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Nov 26, 2014

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Stepping up to carboys

By Gregg Smith

Dateline: Vancouver, Washington, location of the now defunct Lucky Brewery. Makes you wonder just how lucky it was. The owner is moving the fermentation tanks to a new brewery and a crew is treating the giants with more care than you'd expect steel tanks would warrant. As the process goes on crane operators and riggers watch anxiously while the vessels are slowly lowered to the security of a transport cradle for their trip to a new home in China.

Why all the care in handling? Simple, those tanks were built in the days before stainless steel. Beer in regular carbon steel tanks will pick up ions from the metal which even stainless steel can transfer into the finished brew. Those older fermenters didn't have that problem because the beer was protected in the tanks by a lining of glass. In fact many large breweries still use this method.

What's the point? Glass is one of the most inert containers devised and as a storage medium it will have minimal impact on the finished beer.

The implication for the home brewer is cleaner beer, and the application is the glass carboy. Most homebrewers start off with a kit which contains a food grade plastic fermenter. It will serve as a reliable primary vessel for several brews but note: it does have a limited life. The reason big commercial brewers don't line their tanks with less expensive plastic also applies to you. Over several cleanings the plastic acquires small scratches. Although nearly invisible to the naked eye these will act as the breeding ground for all types of beer infections. Even microscopic sized scratches are potential beer ruining trouble spots. Glass surfaces are smoother and more durable and should lead you to switch eventually to glass carboys as both your primary and secondary. When you decide to take the plunge there are several considerations, and the first of these is size. A six and one half gallon capacity carboy will function fine as a fermenter and in a five gallon batch the additional head space will reduce the potential of blowing a foamy mass through your airlock. However, a five gallon also has its advantages. Some brewers believe the foamy head which forms on the top of fermenting beer contains overly bitter resins which should be "blown off". Of course to do this you need to rig a blow off tube which we'll get to shortly. The next consideration for either size carboy is the cap or plug. Again each has its advantages. The cap (those weird looking orange things) can hook up either an airlock or a blow-off tube by means of two fittings molded into the top. The problem with the caps is that after several uses they will leak where they grip the carboy. The alternative is a plug but for these you'll need two: one to fit the airlock and another sized for a blow-off tube. Of course if you'd prefer the cap there is a simple way to avoid leaks. Just use a rubber band wrapped around the outside of the cap where it grips the carboy mouth. Doubling over a stout rubber band a couple of times will usually do.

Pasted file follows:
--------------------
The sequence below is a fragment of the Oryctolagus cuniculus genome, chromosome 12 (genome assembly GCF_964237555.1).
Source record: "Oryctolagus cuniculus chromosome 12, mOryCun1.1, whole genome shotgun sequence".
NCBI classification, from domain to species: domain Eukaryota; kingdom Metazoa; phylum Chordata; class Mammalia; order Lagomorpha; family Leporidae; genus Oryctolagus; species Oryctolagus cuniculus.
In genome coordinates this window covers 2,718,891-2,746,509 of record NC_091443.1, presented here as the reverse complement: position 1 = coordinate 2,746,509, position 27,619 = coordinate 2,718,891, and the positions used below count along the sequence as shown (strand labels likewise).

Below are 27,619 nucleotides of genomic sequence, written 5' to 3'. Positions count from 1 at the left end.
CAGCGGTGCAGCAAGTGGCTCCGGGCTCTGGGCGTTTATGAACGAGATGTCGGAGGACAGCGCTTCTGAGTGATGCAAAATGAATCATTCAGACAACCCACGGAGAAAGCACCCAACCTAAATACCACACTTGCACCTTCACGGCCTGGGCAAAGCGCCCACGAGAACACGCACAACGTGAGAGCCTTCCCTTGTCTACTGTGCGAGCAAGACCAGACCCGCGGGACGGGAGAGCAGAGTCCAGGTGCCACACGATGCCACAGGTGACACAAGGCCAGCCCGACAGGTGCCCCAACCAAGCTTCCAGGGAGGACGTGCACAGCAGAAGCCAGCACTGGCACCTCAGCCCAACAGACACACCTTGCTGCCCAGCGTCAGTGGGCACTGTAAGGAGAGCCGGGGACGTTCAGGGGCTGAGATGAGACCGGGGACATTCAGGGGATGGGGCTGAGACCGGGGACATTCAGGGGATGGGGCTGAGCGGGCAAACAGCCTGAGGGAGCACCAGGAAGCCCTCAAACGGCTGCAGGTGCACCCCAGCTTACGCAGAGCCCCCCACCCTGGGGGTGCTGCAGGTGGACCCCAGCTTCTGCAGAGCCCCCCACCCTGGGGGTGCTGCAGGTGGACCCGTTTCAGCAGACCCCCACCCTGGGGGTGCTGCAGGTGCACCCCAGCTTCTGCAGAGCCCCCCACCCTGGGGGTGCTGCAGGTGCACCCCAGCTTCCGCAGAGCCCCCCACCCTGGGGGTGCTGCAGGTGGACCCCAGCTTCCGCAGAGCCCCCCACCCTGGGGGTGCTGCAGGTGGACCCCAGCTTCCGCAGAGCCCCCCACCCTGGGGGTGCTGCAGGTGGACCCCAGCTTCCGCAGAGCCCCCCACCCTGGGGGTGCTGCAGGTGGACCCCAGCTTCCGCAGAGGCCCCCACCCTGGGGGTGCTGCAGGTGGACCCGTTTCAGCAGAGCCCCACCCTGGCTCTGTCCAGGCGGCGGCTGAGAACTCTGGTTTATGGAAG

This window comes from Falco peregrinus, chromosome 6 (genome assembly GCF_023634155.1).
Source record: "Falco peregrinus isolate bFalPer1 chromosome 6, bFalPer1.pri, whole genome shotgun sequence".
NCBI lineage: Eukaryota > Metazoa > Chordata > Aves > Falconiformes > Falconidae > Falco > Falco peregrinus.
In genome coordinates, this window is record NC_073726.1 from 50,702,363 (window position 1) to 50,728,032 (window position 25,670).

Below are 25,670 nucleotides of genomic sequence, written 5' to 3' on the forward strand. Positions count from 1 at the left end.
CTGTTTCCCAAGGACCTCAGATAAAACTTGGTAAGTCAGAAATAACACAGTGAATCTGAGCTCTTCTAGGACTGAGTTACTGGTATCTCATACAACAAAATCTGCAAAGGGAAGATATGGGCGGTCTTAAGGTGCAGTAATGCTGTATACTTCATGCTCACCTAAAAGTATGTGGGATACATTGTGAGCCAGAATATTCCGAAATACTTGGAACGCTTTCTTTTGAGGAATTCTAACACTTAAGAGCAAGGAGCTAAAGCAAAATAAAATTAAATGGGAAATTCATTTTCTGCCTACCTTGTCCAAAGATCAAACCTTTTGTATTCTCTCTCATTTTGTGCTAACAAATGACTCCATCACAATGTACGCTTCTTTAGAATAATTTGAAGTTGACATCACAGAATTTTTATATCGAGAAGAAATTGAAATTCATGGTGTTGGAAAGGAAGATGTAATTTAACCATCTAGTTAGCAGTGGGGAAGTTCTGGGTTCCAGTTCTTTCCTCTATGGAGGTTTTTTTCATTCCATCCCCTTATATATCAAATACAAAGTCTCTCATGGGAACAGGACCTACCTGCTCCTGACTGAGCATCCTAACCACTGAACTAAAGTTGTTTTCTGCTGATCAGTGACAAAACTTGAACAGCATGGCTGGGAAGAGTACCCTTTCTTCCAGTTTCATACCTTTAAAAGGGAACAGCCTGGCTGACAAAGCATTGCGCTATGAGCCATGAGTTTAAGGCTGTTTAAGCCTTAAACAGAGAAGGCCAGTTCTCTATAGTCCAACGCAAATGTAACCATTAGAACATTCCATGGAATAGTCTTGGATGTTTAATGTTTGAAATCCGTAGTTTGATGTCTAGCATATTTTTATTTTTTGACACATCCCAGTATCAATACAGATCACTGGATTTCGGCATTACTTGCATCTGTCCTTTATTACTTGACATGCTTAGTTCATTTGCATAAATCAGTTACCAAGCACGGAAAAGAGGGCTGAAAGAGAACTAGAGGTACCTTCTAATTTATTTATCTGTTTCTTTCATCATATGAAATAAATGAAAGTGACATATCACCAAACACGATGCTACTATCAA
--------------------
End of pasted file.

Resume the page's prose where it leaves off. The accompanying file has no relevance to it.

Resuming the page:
Here's another useful hint. If you go the route of a smaller carboy and use a blow off tube, how do you keep the hose from crimping? A blow off tube uses tubing connected to the carboy cap with the other end dropped into a bucket one third full of B-Brite. Under normal conditions the hose will bend under its own weight at the top point of the loop from the cap down to the container of water (a blow off works like a giant airlock). To avoid the crimped area, which can clog and cause the hose to pop off, resort once again to the brewers trusty friend - a rubber band. Place a large one around the neck of the carboy and then run the hose up in a loop and back down through the rubber band. Adjusting the amount of hose forming the loop will eliminate the crimp and hold the hose in place. (It'll look like a the hook of a candy cane with a rubber band across the top. Do remember if you use a blow off tube that they become dirty hoses which can be difficult to sanitize, so you'll need to replace them often. There are your options; you decide which system is best for you.

Another carboy gadget which proves quite useful is the carboy handle. A caution here - be sure to tighten them firmly around the carboy neck. These are worth the investment because five gallons of beer will weigh more than 40 pounds. Don't be afraid to use a screwdriver and pliers to tighten the handle a bit more than hand tight. And occasionally remove the handle and clean both the carboy neck and handle.

One final hint. When you drain your carboy after sanitizing you'll wonder why it empties so slowly while shaking and noisily going CHA-LUG, CHA-LUG, CHA-LUG... well there's a way to avoid that too. You can either buy a vacuum breaker - which is nothing more than a short piece of plastic, or make your own by utilizing your curved, hard plastic racking tube. Simply rest the carboy's shoulder on the edge of the sink and insert your racking tube into the carboys neck. Surprise! the noise will go away. Without getting too technical what you did was to give the air one path to get in (the tube) and the water another path to get out without them running into each other and battling for limited space in the neck.

So there's your primer on carboys. But what do you do with the old plastic pail? Don't throw it out, just designate it as your sanitation catch all. Fill it with sanitizer when you're ready to brew and dump in all your various brew gadgets: airlocks, carboy caps, hoses, funnels, etc. Often you can even see the commercial brewers using white plastic pails for just that purpose. That's all for now and Good Brewing!

Gregg Smith

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